Scientists at an Arctic research station discover a spacecraft buried in the ice. Upon closer examination, they discover the frozen pilot. All hell breaks loose when they take him back to their station and he is accidentally thawed out!Written by
KC Hunt <firstname.lastname@example.org>
Partly filmed in Glacier National Park, and at a Los Angeles ice storage plant. See more »
Generators, by necessity, have over current devices. While a 1950s generator's device would be as efficient as one from the 21st century, it would still prevent it from being used to power an electrical fence without either eliminating its over current capabilities (thus risking its destruction) or using capacitors to boost the current, which were not shown. See more »
Ned "Scotty" Scott:
So few people can boast that they've lost a flying saucer and a man from Mars -all in the same day! Wonder what they'd have done to Columbus if he'd discovered America, and then mislaid it.
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Only technical and production credits precede the film, no acting credits. See more »
There is a bootleg version of this film released by VidAmerica. It edits out parts where they find the Thing, parts of the Captain and Secretary's love affair, additional scenes with the reporters, scenes with the Thing and other scenes. It also edits out the classic soundtrack and kills-off characters not killed in the theatrical release. See more »
Air Force officers and scientists in the Arctic find a crashed spaceship buried in ice. In their attempts to recover the ship, they accidentally destroy it. However, it's not a total loss as they find the body of an alien also under the ice. They take the body back to their base but, when the ice thaws, they discover the alien is still alive and very deadly.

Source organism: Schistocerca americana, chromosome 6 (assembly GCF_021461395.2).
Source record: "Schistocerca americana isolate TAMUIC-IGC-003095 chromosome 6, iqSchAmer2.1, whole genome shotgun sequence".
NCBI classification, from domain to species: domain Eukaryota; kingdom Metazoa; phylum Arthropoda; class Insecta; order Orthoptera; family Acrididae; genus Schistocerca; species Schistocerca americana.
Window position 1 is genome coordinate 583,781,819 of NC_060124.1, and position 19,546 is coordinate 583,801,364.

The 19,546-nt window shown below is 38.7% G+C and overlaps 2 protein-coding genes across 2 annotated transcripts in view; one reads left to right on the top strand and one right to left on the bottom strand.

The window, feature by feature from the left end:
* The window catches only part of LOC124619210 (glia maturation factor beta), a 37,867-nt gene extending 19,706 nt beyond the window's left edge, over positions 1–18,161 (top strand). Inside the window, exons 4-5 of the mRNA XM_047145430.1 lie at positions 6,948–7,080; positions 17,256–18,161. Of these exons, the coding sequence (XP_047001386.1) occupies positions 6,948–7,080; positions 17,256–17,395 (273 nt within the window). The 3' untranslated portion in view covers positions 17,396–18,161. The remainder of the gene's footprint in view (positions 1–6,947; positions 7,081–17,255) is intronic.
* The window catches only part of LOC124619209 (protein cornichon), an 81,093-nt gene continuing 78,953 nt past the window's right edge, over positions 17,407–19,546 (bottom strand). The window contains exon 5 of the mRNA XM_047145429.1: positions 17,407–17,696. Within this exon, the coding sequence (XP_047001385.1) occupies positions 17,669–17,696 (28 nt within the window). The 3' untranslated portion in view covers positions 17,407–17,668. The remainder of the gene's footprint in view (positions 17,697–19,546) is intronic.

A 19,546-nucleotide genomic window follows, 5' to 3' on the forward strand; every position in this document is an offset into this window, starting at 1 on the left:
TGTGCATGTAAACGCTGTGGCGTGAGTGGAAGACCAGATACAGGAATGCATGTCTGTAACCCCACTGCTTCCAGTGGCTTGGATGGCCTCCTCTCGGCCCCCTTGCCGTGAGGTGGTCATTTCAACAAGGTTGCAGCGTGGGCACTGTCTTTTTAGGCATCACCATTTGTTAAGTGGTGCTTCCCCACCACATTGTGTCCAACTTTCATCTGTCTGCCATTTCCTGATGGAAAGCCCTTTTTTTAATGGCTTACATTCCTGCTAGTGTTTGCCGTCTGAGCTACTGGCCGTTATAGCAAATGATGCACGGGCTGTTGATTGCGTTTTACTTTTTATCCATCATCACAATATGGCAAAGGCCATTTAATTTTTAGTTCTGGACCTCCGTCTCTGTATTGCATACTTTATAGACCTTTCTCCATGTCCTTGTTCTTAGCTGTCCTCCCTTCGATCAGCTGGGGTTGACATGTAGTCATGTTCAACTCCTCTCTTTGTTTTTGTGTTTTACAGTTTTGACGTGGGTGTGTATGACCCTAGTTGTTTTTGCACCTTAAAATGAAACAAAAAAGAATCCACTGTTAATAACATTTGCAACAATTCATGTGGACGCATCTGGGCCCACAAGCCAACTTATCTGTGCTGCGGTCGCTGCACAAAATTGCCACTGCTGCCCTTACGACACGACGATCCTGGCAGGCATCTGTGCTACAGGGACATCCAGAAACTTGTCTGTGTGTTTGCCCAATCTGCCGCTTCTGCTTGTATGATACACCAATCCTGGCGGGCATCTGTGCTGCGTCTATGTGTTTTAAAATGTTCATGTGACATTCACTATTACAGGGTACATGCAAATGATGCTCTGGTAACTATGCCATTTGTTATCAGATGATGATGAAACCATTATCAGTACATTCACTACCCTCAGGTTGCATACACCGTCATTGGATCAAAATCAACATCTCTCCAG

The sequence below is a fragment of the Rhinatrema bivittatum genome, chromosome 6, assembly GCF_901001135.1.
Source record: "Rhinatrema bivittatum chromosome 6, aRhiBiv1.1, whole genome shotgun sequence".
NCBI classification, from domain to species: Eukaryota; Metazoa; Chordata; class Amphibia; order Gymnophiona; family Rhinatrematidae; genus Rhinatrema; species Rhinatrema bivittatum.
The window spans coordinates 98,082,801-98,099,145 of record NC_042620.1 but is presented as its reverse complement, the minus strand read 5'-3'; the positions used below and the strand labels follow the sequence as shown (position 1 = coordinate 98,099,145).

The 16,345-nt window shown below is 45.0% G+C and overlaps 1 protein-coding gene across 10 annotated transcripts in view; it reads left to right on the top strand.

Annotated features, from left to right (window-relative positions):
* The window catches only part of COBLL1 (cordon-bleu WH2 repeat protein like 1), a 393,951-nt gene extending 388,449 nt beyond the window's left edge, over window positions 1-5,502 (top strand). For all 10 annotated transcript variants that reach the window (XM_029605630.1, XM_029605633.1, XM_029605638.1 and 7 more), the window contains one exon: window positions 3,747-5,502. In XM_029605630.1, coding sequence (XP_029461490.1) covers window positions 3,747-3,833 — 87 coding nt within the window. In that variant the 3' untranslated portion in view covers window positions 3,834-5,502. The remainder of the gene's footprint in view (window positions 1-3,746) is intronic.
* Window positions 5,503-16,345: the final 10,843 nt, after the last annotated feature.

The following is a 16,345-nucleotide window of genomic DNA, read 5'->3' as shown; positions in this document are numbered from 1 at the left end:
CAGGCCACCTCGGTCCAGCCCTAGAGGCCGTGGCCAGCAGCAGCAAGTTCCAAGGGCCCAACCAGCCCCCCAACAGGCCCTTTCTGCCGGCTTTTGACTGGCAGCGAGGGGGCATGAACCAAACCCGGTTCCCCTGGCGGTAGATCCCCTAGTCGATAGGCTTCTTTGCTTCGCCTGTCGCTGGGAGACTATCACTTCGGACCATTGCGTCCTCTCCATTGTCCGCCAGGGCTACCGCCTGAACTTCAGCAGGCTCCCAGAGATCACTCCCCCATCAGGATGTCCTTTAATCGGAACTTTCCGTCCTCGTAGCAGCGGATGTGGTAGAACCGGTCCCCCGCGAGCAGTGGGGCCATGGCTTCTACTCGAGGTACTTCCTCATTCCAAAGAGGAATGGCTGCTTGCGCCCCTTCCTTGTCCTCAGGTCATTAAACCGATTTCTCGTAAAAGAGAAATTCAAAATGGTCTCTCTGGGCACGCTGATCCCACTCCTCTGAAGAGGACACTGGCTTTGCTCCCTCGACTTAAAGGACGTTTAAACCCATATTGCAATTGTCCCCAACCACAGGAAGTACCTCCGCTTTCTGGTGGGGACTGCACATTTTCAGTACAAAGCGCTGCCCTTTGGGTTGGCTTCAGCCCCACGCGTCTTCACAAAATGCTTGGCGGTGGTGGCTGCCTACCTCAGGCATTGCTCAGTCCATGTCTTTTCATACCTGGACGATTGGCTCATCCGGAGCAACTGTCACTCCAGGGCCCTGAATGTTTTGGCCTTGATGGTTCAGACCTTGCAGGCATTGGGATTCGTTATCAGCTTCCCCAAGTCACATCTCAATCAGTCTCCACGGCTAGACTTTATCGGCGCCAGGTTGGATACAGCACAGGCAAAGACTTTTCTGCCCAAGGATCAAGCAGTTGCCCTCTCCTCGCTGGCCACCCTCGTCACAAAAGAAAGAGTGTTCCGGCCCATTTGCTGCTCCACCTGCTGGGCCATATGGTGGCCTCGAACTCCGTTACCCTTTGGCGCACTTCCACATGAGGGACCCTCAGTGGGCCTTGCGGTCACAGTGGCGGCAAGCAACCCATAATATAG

Science fiction classic that was the first of the alien invasion movie boom of the 1950s. The script is terrific and the actors excellent. They bring life to the characters and make them seem real and (almost all) likable. While he's not the star, Douglas Spencer as the reporter Scotty gets some of the best lines. This was the highlight of his career. Robert Cornthwaite is also good in a role that would become a cliché in sci-fi movies in the years after: the scientist who values knowledge more than life. The credited director is Christian Nyby, but producer Howard Hawks at the very least was looking over Nyby's shoulder and making sure it turned out the way he wanted. The movie has many of the Hawks trademarks. Particularly with the male and female leads, played by Kenneth Tobey and Margaret Sheridan, who are very Hawksian characters. There's also the distinctive Hawks overlapping dialogue and banter. It's this part of the film, more than any other one element, that separates it from other sci-fi films of the period. It's a very smart movie. A very fun movie. A true classic that should be on any sci-fi fan's must-see list. Also catch the 1982 remake, which is one of the best remakes ever made.
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